Now, gentlemen, you might expect me to say something about the object of my mission, in reply to suggestions made continually in the newspapers who get the truth from the "high authorities on the Far East," or "close friends of the administration." One might inquire from what fountainhead these intimate informations come. I have not told anyone what I have said in the pleasant conversations I have had with the officials in Washington. and I do not believe for a moment that the high officials have told anyone either. Yet these informants have the whole story and tell you just what we are after. The myths of "The Closed Door"; "Oppression and Robbery in China"; "Control of the Far East"; "An Asiatic Monroe Doctrine"; "Political and Military Control of all the Resources and Territory of China"---these are old, old stories. And now we are told that we have come to Washington when the whole world is at war, when all the world is in need of disinterested friendships, when all civilization is menaced, when our fathers cry to us and yours to you from their resting places to join hands and fight for name and honor and for flag. In such an hour, at such a time, you are told that we come here to trade; that we come as mercenaries, to ask a price for our assistance in this war.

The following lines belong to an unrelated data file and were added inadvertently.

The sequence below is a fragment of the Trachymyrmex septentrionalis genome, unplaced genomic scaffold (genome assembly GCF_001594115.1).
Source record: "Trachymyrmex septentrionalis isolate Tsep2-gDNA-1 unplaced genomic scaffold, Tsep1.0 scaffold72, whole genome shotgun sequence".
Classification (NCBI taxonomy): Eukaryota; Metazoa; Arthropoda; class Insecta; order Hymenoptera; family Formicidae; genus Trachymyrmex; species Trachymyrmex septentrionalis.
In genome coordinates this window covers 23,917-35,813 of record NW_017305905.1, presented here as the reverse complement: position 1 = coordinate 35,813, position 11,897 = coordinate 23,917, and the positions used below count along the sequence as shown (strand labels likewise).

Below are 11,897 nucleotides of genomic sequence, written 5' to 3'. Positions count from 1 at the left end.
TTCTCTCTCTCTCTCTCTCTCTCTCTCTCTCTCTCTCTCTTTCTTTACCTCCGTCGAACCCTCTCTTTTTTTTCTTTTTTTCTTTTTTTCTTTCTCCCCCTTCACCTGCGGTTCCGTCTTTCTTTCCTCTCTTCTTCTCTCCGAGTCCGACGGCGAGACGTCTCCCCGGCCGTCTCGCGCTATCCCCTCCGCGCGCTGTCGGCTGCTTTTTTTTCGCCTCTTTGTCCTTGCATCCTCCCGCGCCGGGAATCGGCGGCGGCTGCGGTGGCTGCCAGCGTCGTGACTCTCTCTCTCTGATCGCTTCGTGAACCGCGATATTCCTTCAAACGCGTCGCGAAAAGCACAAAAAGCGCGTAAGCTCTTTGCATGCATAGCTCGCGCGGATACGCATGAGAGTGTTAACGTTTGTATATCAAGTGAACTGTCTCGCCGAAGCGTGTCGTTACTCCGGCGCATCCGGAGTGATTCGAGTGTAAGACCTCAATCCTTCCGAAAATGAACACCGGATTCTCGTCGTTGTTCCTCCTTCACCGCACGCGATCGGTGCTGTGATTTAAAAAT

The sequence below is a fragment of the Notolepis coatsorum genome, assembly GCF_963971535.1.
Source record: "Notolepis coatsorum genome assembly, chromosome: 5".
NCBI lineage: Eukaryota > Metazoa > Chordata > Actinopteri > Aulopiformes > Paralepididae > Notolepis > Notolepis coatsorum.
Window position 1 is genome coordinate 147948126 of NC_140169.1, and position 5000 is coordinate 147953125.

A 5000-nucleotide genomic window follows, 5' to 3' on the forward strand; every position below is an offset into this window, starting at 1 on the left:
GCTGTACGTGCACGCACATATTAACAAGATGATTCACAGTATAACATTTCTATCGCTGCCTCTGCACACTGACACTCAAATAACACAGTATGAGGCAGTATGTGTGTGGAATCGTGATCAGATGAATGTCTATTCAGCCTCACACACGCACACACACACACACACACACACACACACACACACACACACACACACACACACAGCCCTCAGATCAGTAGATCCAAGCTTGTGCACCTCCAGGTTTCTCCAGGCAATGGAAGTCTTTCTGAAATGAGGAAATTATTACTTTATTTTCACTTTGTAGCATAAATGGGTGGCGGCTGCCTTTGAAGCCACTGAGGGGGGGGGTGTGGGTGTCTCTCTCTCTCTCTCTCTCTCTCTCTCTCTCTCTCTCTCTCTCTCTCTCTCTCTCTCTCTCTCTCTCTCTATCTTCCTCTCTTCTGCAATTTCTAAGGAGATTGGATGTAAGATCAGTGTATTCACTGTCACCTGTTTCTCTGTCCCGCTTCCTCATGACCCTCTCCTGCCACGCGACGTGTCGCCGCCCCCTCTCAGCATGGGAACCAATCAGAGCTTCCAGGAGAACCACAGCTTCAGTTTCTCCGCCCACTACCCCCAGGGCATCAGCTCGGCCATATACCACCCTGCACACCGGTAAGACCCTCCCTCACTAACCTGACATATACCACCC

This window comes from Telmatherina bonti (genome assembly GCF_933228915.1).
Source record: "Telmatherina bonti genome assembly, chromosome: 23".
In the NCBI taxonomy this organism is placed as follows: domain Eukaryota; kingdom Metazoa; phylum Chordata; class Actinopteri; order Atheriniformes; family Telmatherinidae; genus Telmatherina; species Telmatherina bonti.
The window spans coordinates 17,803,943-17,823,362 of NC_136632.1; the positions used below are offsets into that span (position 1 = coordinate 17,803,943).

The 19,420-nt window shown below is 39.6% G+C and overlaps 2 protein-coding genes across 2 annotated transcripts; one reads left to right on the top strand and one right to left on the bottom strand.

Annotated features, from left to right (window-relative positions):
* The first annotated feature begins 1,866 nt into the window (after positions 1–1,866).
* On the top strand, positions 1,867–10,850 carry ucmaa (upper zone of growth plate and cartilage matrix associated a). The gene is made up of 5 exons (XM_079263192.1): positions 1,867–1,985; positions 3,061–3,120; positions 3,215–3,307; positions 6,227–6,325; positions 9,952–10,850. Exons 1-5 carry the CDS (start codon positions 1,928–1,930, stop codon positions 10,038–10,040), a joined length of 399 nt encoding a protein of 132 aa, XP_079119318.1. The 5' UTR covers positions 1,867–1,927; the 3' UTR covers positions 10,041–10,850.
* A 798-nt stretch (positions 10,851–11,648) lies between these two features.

Gentlemen, is this a charge you want me to answer? Answer it yourselves, out of your own honest men's hearts.

Let me tell you a tittle piece of secret history. When it became known to us that the American and British governments were alike desirous of entering into a general treaty of arbitration, but that they found the making of such a treaty was precluded by the terms of the British alliance with Japan as they then stood, it was not with the consent of Japan, but it was because of Japan's spontaneous offer that the stipulations of the alliance were revised so that no obstacle might be put in the way of the proposed treaty. As you know, Article 4 of the new Anglo-Japanese Treaty now in effect, excludes the United States from its operation. This is a true account of the genesis of that clause. It was Japan's own idea, her own contribution to the cause of universal peace.